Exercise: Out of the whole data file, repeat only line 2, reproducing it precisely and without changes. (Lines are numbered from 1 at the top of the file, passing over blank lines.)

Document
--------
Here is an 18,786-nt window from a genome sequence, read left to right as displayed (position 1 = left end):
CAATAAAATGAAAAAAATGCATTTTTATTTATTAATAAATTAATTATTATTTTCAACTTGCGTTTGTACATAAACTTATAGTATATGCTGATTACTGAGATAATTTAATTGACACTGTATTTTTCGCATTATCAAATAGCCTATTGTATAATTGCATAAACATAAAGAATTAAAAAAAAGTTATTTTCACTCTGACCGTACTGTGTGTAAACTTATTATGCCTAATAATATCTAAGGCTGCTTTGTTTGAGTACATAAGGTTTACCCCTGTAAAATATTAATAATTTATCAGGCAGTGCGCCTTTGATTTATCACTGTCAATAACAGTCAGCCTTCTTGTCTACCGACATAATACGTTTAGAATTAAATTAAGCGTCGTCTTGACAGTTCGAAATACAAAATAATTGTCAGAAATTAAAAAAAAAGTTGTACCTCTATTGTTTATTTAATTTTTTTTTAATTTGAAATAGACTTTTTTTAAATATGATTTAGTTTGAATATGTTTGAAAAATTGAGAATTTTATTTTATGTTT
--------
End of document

CAATAAAATGAAAAAAATGCATTTTTATTTATTAATAAATTAATTATTATTTTCAACTTGCGTTTGTACATAAACTTATAGTATATGCTGATTACTGAGATAATTTAATTGACACTGTATTTTTCGCATTATCAAATAGCCTATTGTATAATTGCATAAACATAAAGAATTAAAAAAAAGTTATTTTCACTCTGACCGTACTGTGTGTAAACTTATTATGCCTAATAATATCTAAGGCTGCTTTGTTTGAGTACATAAGGTTTACCCCTGTAAAATATTAATAATTTATCAGGCAGTGCGCCTTTGATTTATCACTGTCAATAACAGTCAGCCTTCTTGTCTACCGACATAATACGTTTAGAATTAAATTAAGCGTCGTCTTGACAGTTCGAAATACAAAATAATTGTCAGAAATTAAAAAAAAAGTTGTACCTCTATTGTTTATTTAATTTTTTTTTAATTTGAAATAGACTTTTTTTAAATATGATTTAGTTTGAATATGTTTGAAAAATTGAGAATTTTATTTTATGTTT